September 16, 2012

1974: Ferguson to Rashad TD Passes Propel Bills Past Raiders

Coming into the 1974 NFL season, the Buffalo Bills appeared to be a team on the rise. Following six straight losing records, the Bills had gone 9-5 in ’73, just missing out on a playoff berth. A key to the club’s improvement had been the return of Lou Saban as head coach in 1972 (he had coached the team from 1962 to ’65, during which it won back-to-back AFL titles), and his decision to build the offense around HB O.J. Simpson, who had been something of a disappointment after coming out of USC in 1969. The decision paid off in back-to-back league rushing titles by the star halfback, including a record 2003 yards during a sensational 1973 season.

At quarterback in ’73 had been rookie Joe Ferguson, a third round draft choice out of Arkansas who threw just 164 passes during the course of the year. Thus, the offense had been decidedly one-dimensional with Simpson, behind an outstanding line, carrying the load and the improving defense that included DE Earl Edwards, LB Jim Cheyunski, and CB Robert James keeping opponents from scoring often. For the team to advance, Ferguson would need to throw the ball, and to help in this regard Saban dealt for WR Ahmad Rashad (pictured above) from the Cardinals to join the capable holdovers J.D. Hill and Bob Chandler.

The Bills opened the ’74 season at home on September 16 in a Monday night contest against the Oakland Raiders. Oakland, under Head Coach John Madden, was a perennially contending team that had yet to win a title since the AFL merged with the NFL. They were coming off a 9-4-1 record in 1973 and were still a formidable challenger. Ken Stabler had bypassed Daryle Lamonica as the starting quarterback and he had veteran WR Fred Biletnikoff plus up-and-coming WR Cliff Branch to throw to, FB Marv Hubbard to hand off to, and a tough defense to harass opponents.

There was a big crowd of 79,791 on hand for the nationally-televised game at Rich Stadium. Following a scoreless first quarter, Buffalo scored on Ferguson’s four-yard TD pass to J.D. Hill. It capped a 54-yard drive that benefited from a spearing penalty called on Oakland DB Warren Bankston. Early in the second quarter, George Blanda, on the eve of his 47th birthday, kicked a 47-yard field goal for the Raiders. That was it for the first half scoring, but an ominous development occurred for the Bills in the final minute of the second quarter when O.J. Simpson suffered an ankle sprain and was sidelined for the second half.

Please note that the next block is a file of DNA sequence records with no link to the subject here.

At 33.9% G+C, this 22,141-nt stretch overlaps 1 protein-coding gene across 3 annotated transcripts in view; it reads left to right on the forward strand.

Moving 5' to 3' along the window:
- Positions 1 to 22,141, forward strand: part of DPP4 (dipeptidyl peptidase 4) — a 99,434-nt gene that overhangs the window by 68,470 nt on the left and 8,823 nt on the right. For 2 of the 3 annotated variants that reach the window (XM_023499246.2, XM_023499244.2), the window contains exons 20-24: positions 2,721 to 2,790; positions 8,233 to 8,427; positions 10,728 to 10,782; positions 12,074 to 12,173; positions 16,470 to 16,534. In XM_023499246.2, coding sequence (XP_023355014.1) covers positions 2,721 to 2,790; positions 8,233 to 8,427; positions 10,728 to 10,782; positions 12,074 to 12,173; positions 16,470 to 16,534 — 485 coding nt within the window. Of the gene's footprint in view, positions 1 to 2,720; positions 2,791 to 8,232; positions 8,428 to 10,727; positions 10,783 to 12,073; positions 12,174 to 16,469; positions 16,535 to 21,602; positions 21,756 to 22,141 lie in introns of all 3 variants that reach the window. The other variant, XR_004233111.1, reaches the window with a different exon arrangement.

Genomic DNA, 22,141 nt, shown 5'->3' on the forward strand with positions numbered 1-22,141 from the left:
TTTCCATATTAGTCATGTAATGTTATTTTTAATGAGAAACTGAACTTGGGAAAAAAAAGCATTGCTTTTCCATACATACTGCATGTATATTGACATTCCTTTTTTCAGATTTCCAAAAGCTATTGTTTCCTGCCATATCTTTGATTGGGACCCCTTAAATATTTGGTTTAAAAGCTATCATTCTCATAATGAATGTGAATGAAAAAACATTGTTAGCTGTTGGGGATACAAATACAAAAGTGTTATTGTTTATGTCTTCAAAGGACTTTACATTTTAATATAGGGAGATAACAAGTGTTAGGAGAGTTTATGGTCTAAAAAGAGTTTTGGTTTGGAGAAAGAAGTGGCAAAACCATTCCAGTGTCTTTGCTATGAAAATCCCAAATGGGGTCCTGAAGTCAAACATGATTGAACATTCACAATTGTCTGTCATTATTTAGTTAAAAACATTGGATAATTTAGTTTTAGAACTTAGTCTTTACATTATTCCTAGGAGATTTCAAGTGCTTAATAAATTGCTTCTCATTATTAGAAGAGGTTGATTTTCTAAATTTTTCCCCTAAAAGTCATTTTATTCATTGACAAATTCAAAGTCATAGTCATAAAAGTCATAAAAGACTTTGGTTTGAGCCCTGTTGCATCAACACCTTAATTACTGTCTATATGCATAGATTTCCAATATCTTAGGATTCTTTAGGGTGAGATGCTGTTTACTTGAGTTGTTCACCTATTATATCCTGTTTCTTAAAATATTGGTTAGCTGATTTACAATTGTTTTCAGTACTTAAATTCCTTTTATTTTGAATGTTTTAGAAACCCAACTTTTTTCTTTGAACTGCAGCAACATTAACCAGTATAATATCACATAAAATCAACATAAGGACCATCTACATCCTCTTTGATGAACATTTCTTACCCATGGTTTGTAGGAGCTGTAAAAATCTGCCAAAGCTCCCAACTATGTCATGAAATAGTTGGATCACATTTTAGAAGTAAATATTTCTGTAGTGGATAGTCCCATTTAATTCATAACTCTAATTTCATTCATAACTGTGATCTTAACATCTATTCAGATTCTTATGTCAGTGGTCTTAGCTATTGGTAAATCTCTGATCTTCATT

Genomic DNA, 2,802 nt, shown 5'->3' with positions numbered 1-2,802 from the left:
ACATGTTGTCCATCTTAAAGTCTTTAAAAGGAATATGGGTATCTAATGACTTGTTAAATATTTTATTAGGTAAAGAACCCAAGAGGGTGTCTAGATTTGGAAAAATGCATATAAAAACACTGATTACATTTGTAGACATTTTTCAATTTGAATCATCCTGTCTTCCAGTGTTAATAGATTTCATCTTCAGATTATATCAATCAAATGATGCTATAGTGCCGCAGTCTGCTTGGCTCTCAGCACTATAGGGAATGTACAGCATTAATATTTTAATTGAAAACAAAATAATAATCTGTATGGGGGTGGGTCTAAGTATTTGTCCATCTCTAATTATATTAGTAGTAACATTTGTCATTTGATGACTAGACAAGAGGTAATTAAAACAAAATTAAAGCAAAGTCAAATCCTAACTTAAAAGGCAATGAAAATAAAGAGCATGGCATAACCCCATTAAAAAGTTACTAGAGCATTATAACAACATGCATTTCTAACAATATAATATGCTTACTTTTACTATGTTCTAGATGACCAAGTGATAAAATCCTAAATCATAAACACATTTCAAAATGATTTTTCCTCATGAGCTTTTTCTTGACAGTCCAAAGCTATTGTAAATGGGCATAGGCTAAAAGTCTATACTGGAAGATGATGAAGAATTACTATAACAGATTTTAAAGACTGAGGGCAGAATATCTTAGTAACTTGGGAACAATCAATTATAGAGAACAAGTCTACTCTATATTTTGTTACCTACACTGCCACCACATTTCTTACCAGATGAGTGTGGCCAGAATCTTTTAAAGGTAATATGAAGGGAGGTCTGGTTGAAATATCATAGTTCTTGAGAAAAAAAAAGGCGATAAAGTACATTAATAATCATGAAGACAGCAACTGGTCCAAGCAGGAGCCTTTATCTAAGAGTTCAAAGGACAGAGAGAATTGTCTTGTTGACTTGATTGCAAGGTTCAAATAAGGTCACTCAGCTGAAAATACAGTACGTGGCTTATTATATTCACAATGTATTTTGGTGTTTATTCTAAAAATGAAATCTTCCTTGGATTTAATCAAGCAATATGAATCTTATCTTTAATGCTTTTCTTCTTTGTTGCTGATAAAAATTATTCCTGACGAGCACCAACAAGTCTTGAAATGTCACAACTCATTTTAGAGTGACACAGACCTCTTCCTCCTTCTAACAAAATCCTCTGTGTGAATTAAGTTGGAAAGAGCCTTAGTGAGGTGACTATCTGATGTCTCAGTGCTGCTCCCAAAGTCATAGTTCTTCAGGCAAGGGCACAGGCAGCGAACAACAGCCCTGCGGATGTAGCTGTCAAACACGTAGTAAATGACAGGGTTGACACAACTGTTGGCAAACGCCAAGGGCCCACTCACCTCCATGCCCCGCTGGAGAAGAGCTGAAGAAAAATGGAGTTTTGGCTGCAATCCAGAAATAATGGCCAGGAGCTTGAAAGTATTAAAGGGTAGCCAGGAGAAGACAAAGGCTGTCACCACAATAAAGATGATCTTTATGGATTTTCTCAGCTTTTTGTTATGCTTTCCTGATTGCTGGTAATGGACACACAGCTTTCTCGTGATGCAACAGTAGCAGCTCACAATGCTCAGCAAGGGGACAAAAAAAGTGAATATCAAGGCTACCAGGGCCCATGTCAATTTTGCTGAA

In the third quarter, the Raiders drove 58 yards on their first series and HB Clarence Davis ran for a 15-yard touchdown on a third-and-nine play, surprising the Bills defense in an apparent passing situation. A big play along the way was a 14-yard Stabler pass to Branch in a third-and-nine situation at the Buffalo 34.

Seven minutes later, Oakland added to its tally with another Blanda field goal, this time from 41 yards. The Bills fought back on offense and advanced into Oakland territory, but a 46-yard field goal attempt by John Leypoldt was wide to the left in the waning seconds of the period. The Raiders held a 13-7 lead heading into the fourth quarter.

Early in the final period, Stabler was picked off by FS Tony Greene, giving Buffalo possession at the Oakland 36. Nine plays later, the Bills faced fourth-and-goal at the one and Coach Saban chose to go for it. They came up empty when LB Dan Conners of the Raiders halted Simpson’s replacement, HB Gary Hayman, with a hard hit for no gain and knocked him out of the contest as well.